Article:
October 2012 global warming headlines and climate change news

October 31 - Climate change - the destructive elephant in the room
Given the incredibly destructive nature of Hurricane Sandy, climate change may no longer be a topic that can be tippy-toed around during the Presidential campaign. It's the elephant in the room demanding to be thoroughly acknowledged. Read more.

October 30 - Sandy studied by Australian scientists
Australian scientists and the Bureau of Meteorology are studying Post-Tropical Cyclone Sandy for lessons about climate risks in its own region. Hurricane Sandy formed when ocean temperatures were between 3 to 5 degrees Celsius higher than average levels, boosting its power. Read more.

October 25 - Turning pig poop into carbon credits - and cash
A piggery in the state of New South Wales in Australia has become the first in the nation to turn pig poop into carbon credits - and for its efforts, it will earn as much as $150,000 a year. The farm captures methane; uses it to generate electricity and exports the power into the mains grid. Read more.

October 24 - Australia's Antarctic airstrip melting
Australia's Antarctic air link opened four years ago with the expectation many more flights could use the Wilkins runway than what has actually occurred - and global warming could further decrease its accessibility. Read more.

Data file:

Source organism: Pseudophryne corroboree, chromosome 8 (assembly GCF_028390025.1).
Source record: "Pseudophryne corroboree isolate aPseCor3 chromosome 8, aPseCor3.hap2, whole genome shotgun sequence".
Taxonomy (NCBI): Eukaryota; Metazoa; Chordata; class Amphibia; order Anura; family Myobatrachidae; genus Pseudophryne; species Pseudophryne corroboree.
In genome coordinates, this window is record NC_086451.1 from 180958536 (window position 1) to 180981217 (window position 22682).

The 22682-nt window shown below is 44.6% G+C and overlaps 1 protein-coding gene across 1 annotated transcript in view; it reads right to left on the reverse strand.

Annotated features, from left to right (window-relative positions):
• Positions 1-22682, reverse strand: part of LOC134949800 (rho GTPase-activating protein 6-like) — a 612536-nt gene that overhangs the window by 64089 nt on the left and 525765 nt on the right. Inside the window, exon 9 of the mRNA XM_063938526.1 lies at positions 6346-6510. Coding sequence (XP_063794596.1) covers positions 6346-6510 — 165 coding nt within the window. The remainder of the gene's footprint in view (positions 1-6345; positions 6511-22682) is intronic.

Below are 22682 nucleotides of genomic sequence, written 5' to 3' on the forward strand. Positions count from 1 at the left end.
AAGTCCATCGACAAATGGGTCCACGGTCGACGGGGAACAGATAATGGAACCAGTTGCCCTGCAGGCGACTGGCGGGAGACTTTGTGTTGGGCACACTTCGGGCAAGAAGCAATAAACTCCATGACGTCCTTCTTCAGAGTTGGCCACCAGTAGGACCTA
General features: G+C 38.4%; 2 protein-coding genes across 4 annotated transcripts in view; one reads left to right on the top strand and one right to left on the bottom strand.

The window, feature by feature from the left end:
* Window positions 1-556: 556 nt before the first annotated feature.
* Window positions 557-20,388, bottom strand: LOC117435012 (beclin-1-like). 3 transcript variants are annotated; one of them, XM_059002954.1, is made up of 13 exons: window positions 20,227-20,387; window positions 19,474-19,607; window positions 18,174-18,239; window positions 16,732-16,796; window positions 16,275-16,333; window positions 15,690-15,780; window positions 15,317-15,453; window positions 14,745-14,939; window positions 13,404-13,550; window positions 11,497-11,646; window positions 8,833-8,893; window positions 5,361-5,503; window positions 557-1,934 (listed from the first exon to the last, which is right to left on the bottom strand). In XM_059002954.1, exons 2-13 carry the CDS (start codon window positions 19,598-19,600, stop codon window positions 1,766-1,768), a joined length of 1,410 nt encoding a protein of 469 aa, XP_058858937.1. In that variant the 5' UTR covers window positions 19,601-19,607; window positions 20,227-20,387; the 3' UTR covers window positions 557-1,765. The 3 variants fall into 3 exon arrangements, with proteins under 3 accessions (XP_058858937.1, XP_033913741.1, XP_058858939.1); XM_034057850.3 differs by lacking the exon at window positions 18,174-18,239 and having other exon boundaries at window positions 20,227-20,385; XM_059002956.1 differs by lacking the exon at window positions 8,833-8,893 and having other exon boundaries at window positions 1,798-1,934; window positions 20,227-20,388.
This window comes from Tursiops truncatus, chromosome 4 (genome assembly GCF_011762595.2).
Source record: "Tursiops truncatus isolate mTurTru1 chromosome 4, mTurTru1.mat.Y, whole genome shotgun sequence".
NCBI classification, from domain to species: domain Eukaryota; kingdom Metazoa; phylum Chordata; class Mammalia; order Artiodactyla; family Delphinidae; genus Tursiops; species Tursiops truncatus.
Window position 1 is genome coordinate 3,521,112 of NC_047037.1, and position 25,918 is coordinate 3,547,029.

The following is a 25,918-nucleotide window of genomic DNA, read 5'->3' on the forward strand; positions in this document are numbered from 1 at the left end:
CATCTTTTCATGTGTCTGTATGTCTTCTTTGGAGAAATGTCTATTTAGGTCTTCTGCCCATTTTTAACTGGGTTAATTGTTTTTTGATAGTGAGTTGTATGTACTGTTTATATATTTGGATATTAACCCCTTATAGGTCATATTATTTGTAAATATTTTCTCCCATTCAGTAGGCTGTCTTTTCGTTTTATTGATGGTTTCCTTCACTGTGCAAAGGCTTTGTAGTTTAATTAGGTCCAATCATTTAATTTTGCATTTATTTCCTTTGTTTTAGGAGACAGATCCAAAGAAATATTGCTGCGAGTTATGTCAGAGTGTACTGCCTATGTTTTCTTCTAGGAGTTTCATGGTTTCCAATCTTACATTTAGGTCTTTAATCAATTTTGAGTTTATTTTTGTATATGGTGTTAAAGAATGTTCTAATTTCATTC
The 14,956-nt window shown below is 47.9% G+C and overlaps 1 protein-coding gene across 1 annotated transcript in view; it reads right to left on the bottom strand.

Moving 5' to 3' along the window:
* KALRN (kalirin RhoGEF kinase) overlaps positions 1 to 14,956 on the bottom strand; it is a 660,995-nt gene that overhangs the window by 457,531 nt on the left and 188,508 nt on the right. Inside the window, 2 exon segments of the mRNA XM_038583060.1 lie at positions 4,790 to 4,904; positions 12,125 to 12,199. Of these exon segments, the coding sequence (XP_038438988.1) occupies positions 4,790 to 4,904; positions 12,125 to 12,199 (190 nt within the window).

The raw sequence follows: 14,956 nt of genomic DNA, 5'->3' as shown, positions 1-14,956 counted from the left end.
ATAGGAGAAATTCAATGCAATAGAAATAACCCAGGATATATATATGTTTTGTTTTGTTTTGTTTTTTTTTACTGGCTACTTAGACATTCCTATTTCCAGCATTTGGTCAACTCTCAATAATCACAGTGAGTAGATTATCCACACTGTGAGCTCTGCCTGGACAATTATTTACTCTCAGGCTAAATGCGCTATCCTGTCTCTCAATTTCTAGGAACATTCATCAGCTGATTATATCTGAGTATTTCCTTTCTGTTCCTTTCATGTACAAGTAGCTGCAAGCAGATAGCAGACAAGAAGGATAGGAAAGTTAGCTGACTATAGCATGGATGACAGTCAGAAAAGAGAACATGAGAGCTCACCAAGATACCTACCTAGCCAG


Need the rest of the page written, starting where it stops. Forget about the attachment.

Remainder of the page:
October 23 - 3rd Presidential debate and still no climate change
Climate change failed to emerge as a topic in any of the three presidential debates, with the participants being the first to totally shun the subject in that arena since 1984. Read more.

October 22 - Australia faces huge suburban climate change bill
Waterfront communities in Melbourne, the capital city of Victoria in Australia face a damage bill of more than $1 billion from severe storms and rising sea levels over the next 90 years. Read more.

October 21 - Geoengineering experiment under the spotlight
A geoengineering experiment in July involving iron fertilization is alleged to have been carried out under false pretences and may have violated international agreements. Canada’s environment ministry says it is investigating the incident. Read more.

October 18 - Another debate, climate change avoided again
In the second Presidential debate, both candidates steered cleared of what seems to be a dirty word to them - climate change. However, both seemed happy to play one-upmanship in declaring their love for coal. Read more.

October 15 - Food crisis looms next year